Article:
If you’ve ever worked closely with someone to overcome a series of challenges over a period of months, you know the joy that can result from being part of a well oiled team. If you’ve ever been betrayed by a close friend in your offline life, you know the pain that can arise when such a team fragments and falls apart. Though less may be at stake in an online world, the emotions are no different. But are these emotions and interactions art?

Who’s to say? But it just might be, if by “art” we mean an expressive work that touches our emotions. It’s just, in MMOGs, the emotions being affected can vary wildly from person to person. For some, such games will rise to the level of art; for others, they will always be only games.

As with the difference between on-rails and open-world single-player games, MMOGs come in a range of flavors, as well. The external trappings of swords versus spaceships are of little consequence, here.

More important is the extent to which players are able to interact with and affect the world around them. At one end of the scale is a game like World of Warcraft, in which important connections may be formed between players, but where those players never have an impact on the virtual world. No matter how many trolls you do away with, after all, more will always return to take their place. Adventurer after adventurer rides through the same unchanging landscape, and while your character may improve greatly over time, the backdrop against which your story unfolds remains static.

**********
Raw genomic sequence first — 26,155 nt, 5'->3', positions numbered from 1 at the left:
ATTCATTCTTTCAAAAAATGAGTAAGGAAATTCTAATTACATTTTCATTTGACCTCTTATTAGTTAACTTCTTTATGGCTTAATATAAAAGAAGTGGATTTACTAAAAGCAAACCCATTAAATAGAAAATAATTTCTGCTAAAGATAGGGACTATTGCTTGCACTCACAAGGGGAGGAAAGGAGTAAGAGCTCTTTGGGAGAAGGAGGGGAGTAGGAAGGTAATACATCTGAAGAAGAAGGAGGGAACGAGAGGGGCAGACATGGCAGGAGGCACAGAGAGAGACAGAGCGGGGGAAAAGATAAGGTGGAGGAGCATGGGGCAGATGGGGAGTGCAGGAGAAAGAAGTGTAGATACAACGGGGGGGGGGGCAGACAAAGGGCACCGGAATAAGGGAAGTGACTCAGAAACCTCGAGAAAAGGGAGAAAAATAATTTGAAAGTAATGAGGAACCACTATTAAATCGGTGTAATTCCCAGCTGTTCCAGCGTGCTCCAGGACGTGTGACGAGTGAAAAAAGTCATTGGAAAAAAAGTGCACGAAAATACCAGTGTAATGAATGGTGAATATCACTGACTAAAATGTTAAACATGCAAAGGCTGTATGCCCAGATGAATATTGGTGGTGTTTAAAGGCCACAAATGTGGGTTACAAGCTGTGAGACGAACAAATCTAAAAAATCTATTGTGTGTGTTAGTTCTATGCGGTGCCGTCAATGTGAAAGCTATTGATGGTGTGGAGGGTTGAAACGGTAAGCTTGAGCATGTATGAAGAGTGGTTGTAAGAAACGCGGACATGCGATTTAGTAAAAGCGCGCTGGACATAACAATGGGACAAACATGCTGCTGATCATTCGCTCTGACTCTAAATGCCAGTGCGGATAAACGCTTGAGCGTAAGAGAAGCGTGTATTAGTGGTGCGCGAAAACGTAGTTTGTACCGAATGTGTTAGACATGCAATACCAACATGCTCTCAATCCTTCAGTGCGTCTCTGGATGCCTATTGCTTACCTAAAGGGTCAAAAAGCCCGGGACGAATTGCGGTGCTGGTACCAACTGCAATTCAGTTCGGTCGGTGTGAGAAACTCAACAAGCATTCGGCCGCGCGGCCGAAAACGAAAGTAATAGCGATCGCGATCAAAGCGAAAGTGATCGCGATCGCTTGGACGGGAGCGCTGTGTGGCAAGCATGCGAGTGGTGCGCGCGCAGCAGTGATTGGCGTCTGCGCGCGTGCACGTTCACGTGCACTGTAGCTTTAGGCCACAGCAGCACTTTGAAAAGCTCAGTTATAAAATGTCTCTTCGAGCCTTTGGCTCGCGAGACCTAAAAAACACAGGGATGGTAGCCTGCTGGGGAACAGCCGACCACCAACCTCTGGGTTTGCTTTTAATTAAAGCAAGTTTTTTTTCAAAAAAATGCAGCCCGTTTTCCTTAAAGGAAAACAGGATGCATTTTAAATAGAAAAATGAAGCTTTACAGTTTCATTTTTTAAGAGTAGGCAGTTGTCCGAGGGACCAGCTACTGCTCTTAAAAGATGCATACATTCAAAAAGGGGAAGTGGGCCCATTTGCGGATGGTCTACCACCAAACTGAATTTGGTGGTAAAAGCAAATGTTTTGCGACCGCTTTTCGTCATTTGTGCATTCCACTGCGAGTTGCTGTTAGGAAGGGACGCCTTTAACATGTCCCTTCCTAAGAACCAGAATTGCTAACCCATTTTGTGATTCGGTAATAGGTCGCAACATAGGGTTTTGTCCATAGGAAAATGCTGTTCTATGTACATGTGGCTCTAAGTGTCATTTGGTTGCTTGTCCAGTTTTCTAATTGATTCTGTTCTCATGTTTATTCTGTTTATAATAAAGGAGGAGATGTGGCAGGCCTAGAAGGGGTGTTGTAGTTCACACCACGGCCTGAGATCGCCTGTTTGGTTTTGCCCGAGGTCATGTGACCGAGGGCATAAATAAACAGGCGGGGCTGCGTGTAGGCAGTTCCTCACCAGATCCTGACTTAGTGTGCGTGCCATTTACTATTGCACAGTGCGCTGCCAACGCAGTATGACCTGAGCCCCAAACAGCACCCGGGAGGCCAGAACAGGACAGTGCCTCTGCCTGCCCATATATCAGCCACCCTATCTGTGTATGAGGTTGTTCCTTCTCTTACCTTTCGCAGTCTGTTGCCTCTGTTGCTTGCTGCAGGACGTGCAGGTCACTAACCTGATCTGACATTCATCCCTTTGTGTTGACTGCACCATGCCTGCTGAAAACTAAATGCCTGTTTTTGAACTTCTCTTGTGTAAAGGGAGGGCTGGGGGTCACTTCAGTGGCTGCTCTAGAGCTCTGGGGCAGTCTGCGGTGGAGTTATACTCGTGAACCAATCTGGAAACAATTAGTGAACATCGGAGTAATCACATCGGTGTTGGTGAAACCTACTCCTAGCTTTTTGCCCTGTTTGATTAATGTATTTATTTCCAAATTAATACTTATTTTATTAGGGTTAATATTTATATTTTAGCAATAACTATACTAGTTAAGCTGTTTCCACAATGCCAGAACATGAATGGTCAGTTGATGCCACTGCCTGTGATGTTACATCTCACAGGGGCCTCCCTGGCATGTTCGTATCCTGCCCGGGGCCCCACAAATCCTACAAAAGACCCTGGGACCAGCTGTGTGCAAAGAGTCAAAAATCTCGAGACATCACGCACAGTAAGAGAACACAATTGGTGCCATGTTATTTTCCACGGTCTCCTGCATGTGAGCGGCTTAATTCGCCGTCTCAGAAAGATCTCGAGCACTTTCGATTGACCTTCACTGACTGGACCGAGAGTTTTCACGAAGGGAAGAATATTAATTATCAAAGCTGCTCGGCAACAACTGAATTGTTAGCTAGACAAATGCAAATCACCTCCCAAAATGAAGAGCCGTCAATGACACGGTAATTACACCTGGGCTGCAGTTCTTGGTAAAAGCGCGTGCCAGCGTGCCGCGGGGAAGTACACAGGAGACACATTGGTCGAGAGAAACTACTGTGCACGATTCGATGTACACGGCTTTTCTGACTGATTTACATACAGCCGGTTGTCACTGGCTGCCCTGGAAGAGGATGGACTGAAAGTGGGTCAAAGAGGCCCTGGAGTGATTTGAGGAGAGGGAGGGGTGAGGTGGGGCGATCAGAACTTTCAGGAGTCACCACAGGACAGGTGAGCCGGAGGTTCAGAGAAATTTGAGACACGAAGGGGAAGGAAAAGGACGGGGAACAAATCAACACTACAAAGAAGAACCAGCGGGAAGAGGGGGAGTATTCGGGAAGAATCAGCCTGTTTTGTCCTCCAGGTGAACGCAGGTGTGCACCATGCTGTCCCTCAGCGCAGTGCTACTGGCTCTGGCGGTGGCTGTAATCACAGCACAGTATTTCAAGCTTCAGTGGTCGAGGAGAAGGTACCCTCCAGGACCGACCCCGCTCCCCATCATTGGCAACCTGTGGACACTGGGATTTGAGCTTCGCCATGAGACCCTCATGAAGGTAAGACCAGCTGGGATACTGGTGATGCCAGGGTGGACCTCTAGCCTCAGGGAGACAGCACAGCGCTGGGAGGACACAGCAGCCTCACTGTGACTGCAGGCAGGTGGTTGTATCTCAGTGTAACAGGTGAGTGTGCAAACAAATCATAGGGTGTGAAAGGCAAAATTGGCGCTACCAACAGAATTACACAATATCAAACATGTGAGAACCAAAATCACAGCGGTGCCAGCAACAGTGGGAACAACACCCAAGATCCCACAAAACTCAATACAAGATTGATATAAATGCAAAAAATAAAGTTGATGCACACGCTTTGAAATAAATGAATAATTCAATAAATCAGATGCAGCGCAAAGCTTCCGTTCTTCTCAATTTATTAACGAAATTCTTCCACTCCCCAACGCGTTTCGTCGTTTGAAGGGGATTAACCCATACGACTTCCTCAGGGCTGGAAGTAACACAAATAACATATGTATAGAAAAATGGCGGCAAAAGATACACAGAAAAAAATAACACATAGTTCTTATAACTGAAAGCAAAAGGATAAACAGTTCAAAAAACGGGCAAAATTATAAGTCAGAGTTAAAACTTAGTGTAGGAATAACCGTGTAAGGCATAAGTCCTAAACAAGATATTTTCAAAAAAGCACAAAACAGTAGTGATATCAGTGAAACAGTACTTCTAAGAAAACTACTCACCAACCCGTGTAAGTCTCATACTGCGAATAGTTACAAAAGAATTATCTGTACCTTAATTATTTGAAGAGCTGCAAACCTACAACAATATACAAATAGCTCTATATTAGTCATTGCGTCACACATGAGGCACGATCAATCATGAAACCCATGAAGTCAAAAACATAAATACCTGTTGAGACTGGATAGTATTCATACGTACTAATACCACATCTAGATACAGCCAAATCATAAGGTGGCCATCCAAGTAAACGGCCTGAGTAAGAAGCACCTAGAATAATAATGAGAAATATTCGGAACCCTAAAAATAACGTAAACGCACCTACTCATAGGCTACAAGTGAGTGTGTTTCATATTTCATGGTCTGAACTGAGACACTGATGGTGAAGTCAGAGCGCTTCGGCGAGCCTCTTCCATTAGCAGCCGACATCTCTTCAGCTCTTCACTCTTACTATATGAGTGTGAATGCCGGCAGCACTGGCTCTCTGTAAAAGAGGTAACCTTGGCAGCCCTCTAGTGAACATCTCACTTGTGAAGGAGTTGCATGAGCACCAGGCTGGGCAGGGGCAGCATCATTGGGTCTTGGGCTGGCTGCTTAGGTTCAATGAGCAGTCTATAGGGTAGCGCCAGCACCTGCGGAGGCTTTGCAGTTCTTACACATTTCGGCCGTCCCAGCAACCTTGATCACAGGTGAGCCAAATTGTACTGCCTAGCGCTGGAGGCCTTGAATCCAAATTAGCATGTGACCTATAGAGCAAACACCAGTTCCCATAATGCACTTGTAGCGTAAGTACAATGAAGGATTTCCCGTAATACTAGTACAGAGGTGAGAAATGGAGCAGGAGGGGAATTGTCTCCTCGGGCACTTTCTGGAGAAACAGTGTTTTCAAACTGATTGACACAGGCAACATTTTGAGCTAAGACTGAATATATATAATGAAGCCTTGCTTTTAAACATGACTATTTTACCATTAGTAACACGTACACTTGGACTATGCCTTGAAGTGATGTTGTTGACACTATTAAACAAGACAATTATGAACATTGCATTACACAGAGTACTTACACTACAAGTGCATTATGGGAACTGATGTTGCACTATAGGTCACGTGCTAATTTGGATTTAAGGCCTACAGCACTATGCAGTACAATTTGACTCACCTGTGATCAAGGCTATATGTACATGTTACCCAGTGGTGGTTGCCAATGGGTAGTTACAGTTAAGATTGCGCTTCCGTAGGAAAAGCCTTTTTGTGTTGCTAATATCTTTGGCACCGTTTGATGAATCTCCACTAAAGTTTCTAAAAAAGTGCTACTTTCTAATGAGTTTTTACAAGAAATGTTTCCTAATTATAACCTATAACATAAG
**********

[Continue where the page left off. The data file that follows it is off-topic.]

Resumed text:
Slide along the scale a bit, though, and you come upon worlds like PlanetSide and Lineage – places where the landscape holds more than just a series of challenges to be beaten and then left behind. Both games feature players as central to the action, working both with and against each other to shape their virtual worlds by capturing and holding important points of territory. This is the battlefield, MMOG-style, and it mimics many of the emotions that are conveyed by the best big-screen portrayals of war, with one important difference: The players themselves share in the glory of conquest or the ignominy of surrender; it’s you that stands triumphant after taking a rampart or hardpoint, and it’s you that stands over your fallen ally on the field of battle (though, of course, he’s fallen only temporarily; there’s little doubt about whether he’ll get up). The potential for tears of joy or bitterness is far greater in worlds like these.